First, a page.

He was the eldest grandson of Kremandala chairman Evan X Hyde and son of Cordel Hyde, former Minister of Education, Youth and Sports
BELIZE CITY, Mon. Sept. 24, 2012
Kremandala is mourning the loss of Khalid Hyde, 18, of Brooklyn, New York – the eldest grandson of chairman Evan X Hyde and son of Cordel Hyde, former Minister of Education, Youth and Sports, who had resigned from the campaign trail earlier this year after learning that his son had been diagnosed with cancer.
Speaking with Amandala from New York tonight, Khalid’s father described his son as “bighearted.” He said that Khalid – whose Arabic name means “eternal” or “immortal” – came face to face with his mortality.
“He fought this disease with everything he had, even though it was ravaging him. He fought it and he was brave throughout. He didn’t flinch. He was always a warrior; he was to the end,” said Hyde.
In a statement issued before this year’s general elections, Hyde, in resigning as People’s United Party standard bearer for Lake I in Belize City, said that Khalid had been diagnosed in a New York hospital on Monday, January 30, with Hodgkin’s lymphoma. However, Hyde told us tonight that his son had a much more aggressive type of cancer than they thought. It was a type of large B-cell type lymphoma that was spreading faster than doctors knew.
“The hospitals he went to, nobody had seen it before. Doctors at the hospital he was said it is a strange variation of that particular lymphoma,” said Hyde.
Khalid, who was hospitalized for three months, had been given 8 rounds of chemotherapy and specialized scans done recently had suggested that 95% of the tumor, which was over his heart, was dead, his father said. That diagnosis was wrong again, as later tests revealed that the dead cells were masking what later proved to be a fast-spreading tumor that overtook young Khalid’s body over the course of the last few weeks.
The National Cancer Institute in the US reports that so far in 2012, there have been 70,130 new cases of non-Hodgkin lymphoma, a large group of cancers of the white blood cells which includes the large B-cell type lymphoma, and 18,940 deaths reported in the US.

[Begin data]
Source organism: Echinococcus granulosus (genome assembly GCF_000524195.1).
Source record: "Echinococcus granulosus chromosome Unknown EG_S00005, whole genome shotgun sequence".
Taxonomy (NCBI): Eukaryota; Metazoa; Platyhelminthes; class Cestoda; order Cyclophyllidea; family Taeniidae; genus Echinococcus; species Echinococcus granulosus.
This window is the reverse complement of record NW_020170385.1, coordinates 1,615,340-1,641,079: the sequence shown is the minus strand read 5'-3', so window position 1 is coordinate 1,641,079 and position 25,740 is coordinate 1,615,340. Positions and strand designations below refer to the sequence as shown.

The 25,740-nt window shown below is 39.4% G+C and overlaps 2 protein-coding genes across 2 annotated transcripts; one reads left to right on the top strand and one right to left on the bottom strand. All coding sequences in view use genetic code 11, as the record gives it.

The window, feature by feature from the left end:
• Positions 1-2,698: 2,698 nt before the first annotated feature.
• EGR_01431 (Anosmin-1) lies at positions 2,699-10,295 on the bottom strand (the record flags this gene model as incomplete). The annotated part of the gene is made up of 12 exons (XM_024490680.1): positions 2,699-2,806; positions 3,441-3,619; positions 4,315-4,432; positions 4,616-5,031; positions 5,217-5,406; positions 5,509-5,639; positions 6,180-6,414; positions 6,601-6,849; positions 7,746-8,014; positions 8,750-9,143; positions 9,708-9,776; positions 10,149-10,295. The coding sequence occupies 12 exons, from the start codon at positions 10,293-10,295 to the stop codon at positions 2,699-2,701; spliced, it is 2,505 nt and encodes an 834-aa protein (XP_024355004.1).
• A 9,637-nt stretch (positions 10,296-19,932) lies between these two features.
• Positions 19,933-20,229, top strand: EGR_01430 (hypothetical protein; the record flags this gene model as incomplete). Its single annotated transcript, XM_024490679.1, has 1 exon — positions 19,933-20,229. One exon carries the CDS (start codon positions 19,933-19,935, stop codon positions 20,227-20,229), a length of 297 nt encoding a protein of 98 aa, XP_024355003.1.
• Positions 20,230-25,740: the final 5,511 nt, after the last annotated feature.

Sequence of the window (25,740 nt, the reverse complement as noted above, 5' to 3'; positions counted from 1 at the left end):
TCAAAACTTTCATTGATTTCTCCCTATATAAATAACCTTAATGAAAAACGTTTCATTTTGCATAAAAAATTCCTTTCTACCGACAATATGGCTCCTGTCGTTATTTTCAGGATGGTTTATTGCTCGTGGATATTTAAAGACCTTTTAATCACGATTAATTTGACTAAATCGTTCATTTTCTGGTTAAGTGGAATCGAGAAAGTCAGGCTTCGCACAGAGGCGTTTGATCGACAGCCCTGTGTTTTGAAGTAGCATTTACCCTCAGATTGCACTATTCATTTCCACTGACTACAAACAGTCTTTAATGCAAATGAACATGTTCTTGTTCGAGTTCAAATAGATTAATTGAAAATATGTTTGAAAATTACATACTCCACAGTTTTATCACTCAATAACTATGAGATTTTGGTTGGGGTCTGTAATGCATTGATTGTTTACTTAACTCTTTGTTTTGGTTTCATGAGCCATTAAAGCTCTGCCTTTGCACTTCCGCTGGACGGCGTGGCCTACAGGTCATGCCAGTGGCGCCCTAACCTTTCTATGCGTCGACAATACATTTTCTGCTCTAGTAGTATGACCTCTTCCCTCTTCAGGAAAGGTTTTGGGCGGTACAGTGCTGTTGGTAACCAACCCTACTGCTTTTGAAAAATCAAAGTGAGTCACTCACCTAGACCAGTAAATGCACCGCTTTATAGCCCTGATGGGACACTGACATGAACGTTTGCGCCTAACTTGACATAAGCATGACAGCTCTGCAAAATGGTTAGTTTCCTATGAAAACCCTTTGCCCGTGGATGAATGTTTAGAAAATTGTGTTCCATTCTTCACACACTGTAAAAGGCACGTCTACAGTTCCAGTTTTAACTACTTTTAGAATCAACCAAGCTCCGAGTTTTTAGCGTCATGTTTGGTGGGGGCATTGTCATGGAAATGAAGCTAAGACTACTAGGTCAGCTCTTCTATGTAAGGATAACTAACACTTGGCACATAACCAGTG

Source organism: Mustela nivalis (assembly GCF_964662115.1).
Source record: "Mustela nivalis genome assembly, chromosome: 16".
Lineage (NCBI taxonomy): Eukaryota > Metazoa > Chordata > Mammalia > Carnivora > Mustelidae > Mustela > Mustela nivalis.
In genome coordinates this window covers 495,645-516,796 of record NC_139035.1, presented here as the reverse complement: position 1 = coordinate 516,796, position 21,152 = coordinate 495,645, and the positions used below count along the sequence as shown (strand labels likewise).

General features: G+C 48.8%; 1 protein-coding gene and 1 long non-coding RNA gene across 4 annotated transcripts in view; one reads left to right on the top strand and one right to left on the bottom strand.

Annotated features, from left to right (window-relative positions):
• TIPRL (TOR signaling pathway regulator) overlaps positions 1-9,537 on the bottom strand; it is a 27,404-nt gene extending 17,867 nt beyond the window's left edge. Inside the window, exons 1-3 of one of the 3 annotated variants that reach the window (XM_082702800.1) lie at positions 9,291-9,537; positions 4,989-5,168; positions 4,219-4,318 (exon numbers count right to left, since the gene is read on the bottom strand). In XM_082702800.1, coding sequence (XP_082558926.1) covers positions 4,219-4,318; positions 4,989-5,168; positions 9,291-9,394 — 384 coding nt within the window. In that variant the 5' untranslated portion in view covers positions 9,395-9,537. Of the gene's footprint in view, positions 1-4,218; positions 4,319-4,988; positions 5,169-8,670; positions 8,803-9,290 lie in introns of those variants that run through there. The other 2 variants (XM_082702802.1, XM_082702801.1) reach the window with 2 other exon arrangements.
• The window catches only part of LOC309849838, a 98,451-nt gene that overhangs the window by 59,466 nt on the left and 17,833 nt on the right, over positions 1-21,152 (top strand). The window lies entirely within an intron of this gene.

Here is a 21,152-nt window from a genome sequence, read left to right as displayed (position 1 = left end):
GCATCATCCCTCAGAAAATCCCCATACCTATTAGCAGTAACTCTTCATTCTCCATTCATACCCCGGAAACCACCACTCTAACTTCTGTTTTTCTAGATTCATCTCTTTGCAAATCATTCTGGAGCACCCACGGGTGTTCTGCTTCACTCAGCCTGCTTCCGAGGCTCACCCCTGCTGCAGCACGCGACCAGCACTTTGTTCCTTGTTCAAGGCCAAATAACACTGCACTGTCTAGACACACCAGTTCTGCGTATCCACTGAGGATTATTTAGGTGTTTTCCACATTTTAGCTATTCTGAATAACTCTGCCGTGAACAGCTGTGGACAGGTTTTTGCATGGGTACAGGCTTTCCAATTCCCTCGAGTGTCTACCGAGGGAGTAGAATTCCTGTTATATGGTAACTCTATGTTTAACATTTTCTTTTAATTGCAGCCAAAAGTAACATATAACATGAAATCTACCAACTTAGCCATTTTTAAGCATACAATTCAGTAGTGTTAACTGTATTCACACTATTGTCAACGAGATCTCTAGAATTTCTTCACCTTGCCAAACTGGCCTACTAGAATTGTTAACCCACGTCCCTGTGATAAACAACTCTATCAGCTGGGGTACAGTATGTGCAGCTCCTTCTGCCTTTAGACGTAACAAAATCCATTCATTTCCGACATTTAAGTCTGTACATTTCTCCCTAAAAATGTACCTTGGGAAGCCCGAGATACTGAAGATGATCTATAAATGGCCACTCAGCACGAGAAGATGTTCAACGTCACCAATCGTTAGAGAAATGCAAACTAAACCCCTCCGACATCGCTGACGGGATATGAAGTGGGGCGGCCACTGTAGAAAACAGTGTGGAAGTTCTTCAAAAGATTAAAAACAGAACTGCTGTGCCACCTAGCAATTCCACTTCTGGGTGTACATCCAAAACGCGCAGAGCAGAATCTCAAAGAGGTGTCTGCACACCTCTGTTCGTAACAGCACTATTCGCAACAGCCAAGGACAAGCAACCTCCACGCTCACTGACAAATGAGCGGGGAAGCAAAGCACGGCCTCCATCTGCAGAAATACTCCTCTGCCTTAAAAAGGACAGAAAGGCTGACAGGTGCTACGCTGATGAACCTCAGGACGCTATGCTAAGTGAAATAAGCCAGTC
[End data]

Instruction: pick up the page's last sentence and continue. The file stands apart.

Non-Hodgkin lymphomas can occur at any age and are often marked by lymph nodes that are larger than normal, fever, and weight loss, the institute said.
“In the end he told us, ‘Please let them find a cure for this disease. No one should have to go through that’,” Hyde recollected.
Khalid Kori Justice Hyde passed away on Sunday at around 7:15 p.m. (about 5:15 Belize time) in New York. He will be sadly missed by his relatives and friends, among them his mother – Shirlette Garnett (sister of Evan “Duck” Garnett), and his siblings Kamisha, Khalilah, Cadwell, Kada, Kiara, Kenyah and Kaliah.
Arrangements are being made in New York for a thanksgiving service to be held by the end of the week, after which he will be flown to Belize for services next week at St. Ignatius Parish.
Hyde said his son’s wish was to return to Belize for burial: “He made it known Saturday night. He wanted me to take him home, so I have to fulfill that promise.”
Hyde told us that it was really important to his son that they send their gratitude to all who ever prayed for him and ever thought about him during the time of his suffering.
Since the report of Khalid’s passing, there has been an outpouring of condolences from friends and well-wishers.
Khalid turned 18 on February 16, 2012, and he was looking forward to attending college in January 2013. However, this weekend, he accepted that his life’s journey had been cut short and he chose sleep over being kept on life support.
“By Saturday night,” said Cordel, “he knew that he was faced with two choices: go on the machine which would keep him alive longer but he would be highly sedated… or face up to what he has to, knowing they can’t do anything else for him… He opted for the latter: He decided to go, not knowing how long he will last – hours or days… He took his last breath in our presence… He knew where he was headed. He just told me, ‘I’m out, pops.’”